Whereas time in industrial capitalism becomes abstract, homogeneous, empty, linear, and progressive, shorn of “nature’s rhythms,” and unconnected to the task at hand, historical and cultural Others construe time as concrete, cyclical, closely connected to nature, and experience it in the context of specific tasks…

It would, of course, be foolish to deny that the far-reaching changes that accompanied the industrial revolution permanently and irreversibly altered western notions of time. It is also true that dominant representations of time in the West emphasize its linear, continuous, unidirectional, and progressive character, its preciousness, and its interchangeability with money. What I wish to question is whether the changes that occurred in conceptions of time are best understood as the move from cyclicality to linearity, from task-orientation rooted in concrete activity to an abstract passage disconnected from the flow of everyday life, and from a close synchrony with the rhythms of nature to an alienated homogeneity imposed by work-discipline. Rather than accepting this narrative as a plausible reconstruction of the western past and a powerful prediction about the “Third World” today, rather than acquiescing to the dominant portrayals of the difference between Self and Other that circulate widely in the western world, we need to ask why discursively available representations of time in the West remain oblivious, despite easily observable evidence to the contrary, to features of cyclicality, concreteness, rhythms, and yes, even rebirth. The political importance of this silence lies in the fact that it allows the western narrative of progress to go unchallenged, and enables the continued management and surveillance of the “Third World” in the guise of “development”…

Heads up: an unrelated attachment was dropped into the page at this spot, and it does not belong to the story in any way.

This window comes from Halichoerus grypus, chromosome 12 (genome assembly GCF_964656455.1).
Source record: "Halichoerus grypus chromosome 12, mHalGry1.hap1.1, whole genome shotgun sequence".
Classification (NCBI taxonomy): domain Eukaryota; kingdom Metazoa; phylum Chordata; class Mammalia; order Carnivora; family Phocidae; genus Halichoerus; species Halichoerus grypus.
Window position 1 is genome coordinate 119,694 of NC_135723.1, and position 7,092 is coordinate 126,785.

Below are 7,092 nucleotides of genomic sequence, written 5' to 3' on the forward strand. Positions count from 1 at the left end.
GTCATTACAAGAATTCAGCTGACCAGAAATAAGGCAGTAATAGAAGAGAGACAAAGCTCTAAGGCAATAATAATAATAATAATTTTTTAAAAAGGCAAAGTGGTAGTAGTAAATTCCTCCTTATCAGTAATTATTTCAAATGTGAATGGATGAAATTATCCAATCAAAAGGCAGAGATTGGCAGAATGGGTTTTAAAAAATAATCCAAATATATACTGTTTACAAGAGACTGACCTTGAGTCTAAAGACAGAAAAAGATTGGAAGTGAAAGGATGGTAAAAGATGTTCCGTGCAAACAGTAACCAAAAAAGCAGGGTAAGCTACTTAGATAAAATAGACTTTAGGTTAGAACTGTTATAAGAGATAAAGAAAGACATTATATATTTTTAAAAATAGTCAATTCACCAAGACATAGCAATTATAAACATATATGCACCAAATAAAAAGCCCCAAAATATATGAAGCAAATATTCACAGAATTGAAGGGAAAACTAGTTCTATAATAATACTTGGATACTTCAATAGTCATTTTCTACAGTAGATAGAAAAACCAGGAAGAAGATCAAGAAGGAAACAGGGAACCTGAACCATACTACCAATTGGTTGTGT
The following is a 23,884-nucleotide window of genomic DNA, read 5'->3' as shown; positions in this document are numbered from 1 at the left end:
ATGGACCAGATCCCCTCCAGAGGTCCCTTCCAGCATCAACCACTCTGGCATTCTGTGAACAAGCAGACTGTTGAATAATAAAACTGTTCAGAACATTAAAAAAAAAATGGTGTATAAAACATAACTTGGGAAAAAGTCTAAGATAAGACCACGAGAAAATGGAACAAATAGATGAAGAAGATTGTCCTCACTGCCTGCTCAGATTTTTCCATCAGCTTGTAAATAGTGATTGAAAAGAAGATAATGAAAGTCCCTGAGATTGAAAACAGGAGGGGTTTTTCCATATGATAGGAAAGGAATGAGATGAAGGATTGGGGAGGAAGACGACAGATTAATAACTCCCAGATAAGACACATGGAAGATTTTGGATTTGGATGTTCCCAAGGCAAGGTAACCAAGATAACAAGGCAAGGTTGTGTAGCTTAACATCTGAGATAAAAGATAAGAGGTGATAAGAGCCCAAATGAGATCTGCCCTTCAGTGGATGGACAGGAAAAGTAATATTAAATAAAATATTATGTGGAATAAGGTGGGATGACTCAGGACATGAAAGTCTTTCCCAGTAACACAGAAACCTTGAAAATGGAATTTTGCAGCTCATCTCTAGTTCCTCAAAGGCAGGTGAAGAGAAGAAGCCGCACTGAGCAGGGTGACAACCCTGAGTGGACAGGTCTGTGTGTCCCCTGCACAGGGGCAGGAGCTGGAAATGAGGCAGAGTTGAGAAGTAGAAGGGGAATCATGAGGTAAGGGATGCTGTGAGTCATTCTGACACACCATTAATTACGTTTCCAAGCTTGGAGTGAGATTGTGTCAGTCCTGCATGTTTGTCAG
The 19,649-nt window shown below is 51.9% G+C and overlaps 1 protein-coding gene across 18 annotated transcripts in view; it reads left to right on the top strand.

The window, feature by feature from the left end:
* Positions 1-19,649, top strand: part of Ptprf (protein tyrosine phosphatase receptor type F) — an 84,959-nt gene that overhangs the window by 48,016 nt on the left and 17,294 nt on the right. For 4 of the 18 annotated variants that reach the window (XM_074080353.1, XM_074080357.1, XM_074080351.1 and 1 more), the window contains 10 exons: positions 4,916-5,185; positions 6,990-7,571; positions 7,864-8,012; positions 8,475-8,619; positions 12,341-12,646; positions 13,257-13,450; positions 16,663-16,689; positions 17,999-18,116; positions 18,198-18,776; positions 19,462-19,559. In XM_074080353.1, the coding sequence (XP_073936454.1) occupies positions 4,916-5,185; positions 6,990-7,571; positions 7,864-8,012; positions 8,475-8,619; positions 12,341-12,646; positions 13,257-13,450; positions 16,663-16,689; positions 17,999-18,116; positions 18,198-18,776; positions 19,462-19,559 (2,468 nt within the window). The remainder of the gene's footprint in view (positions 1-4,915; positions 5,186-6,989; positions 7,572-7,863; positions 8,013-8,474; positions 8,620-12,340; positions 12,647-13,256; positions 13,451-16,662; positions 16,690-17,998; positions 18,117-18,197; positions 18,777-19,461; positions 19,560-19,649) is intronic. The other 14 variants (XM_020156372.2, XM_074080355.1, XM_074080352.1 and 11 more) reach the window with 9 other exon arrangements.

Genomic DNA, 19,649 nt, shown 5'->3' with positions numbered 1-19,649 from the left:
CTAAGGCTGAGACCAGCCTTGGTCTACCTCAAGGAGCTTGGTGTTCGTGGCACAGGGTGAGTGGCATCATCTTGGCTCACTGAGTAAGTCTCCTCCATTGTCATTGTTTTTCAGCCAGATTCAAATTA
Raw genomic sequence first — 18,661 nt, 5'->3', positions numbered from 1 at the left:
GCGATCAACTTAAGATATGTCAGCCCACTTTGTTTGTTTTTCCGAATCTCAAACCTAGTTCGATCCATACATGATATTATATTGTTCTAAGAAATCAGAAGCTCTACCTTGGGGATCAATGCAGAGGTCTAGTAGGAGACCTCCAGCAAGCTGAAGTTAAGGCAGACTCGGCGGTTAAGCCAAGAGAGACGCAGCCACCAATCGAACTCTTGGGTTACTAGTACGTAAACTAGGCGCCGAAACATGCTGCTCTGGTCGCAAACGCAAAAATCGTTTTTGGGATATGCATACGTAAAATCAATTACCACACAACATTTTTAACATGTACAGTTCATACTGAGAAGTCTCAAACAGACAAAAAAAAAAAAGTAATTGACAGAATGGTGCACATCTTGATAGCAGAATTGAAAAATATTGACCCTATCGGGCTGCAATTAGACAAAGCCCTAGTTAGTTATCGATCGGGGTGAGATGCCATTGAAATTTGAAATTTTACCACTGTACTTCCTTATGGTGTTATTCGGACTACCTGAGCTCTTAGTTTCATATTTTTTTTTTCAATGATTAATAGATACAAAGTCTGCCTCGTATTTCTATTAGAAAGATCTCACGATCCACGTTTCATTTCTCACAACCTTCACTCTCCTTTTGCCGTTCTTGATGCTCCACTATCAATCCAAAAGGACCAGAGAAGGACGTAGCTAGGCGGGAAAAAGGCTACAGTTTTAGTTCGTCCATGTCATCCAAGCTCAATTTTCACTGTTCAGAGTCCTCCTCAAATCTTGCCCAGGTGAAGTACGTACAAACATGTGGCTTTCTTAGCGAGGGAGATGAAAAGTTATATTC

Another major contrast often drawn between industrial and nonindustrial societies is that in the former time is homogeneous, empty, and regular whereas in the latter it is rhythmic and irregular. The (often unstated) basis for this difference can be traced to their respective relationship to nature. Whereas agricultural, pastoral, and hunting-gathering societies are closely at- tuned to the “rhythms of nature,” in industrial societies these bonds are severed. For example, much has been made in pop sociology of the fact that electric lights, three work shifts, all-night radio and television broadcasting, and twenty-four-hour restaurants, grocery stores, and laundromats-what might be called the “Denny’s revolution”-are slowly blurring any meaningful distinction between night and day. Once again, as with the case of cyclical time, we find a troubling set of essentialist dichotomies being constructed in which agricultural (and more generally, nonindustrial) societies are identified with “nature” while industrial societies are identified with technology (Gupta 1992, 195-96, 199-200).

Gupta, Akhil. 1992. “The reincarnation of souls and the rebirth of commodities: Representations of time in “East” and “West.”” Cultural Critique 22: 187-211.